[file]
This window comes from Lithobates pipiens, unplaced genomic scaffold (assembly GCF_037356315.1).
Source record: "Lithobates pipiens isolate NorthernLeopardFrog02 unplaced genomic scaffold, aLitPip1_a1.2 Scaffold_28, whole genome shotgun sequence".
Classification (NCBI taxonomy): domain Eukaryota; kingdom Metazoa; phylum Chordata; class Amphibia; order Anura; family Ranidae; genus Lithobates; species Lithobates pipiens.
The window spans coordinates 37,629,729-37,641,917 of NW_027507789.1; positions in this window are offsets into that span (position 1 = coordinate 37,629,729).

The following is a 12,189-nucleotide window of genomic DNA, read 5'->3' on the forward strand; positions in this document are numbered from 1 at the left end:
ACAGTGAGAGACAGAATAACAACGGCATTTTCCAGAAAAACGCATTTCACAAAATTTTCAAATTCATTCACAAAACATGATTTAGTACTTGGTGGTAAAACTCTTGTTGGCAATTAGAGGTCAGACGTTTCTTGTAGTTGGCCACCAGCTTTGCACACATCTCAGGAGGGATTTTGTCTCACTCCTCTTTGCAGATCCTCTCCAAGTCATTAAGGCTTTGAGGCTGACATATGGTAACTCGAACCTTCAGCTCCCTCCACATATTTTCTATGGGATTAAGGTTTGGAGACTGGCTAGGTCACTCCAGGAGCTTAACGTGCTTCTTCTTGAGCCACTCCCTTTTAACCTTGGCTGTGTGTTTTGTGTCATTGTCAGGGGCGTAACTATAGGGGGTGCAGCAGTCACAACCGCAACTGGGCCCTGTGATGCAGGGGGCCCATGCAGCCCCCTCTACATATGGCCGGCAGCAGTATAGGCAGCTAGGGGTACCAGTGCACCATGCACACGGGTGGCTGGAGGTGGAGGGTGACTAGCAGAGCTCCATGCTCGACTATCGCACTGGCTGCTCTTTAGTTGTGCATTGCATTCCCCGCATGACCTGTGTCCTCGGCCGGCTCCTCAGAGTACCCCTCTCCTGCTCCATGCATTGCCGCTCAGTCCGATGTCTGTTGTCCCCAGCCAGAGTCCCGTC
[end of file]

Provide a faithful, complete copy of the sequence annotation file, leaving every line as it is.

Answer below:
This window comes from Lithobates pipiens, unplaced genomic scaffold (assembly GCF_037356315.1).
Source record: "Lithobates pipiens isolate NorthernLeopardFrog02 unplaced genomic scaffold, aLitPip1_a1.2 Scaffold_28, whole genome shotgun sequence".
Classification (NCBI taxonomy): domain Eukaryota; kingdom Metazoa; phylum Chordata; class Amphibia; order Anura; family Ranidae; genus Lithobates; species Lithobates pipiens.
The window spans coordinates 37,629,729-37,641,917 of NW_027507789.1; positions in this window are offsets into that span (position 1 = coordinate 37,629,729).

The following is a 12,189-nucleotide window of genomic DNA, read 5'->3' on the forward strand; positions in this document are numbered from 1 at the left end:
ACAGTGAGAGACAGAATAACAACGGCATTTTCCAGAAAAACGCATTTCACAAAATTTTCAAATTCATTCACAAAACATGATTTAGTACTTGGTGGTAAAACTCTTGTTGGCAATTAGAGGTCAGACGTTTCTTGTAGTTGGCCACCAGCTTTGCACACATCTCAGGAGGGATTTTGTCTCACTCCTCTTTGCAGATCCTCTCCAAGTCATTAAGGCTTTGAGGCTGACATATGGTAACTCGAACCTTCAGCTCCCTCCACATATTTTCTATGGGATTAAGGTTTGGAGACTGGCTAGGTCACTCCAGGAGCTTAACGTGCTTCTTCTTGAGCCACTCCCTTTTAACCTTGGCTGTGTGTTTTGTGTCATTGTCAGGGGCGTAACTATAGGGGGTGCAGCAGTCACAACCGCAACTGGGCCCTGTGATGCAGGGGGCCCATGCAGCCCCCTCTACATATGGCCGGCAGCAGTATAGGCAGCTAGGGGTACCAGTGCACCATGCACACGGGTGGCTGGAGGTGGAGGGTGACTAGCAGAGCTCCATGCTCGACTATCGCACTGGCTGCTCTTTAGTTGTGCATTGCATTCCCCGCATGACCTGTGTCCTCGGCCGGCTCCTCAGAGTACCCCTCTCCTGCTCCATGCATTGCCGCTCAGTCCGATGTCTGTTGTCCCCAGCCAGAGTCCCGTC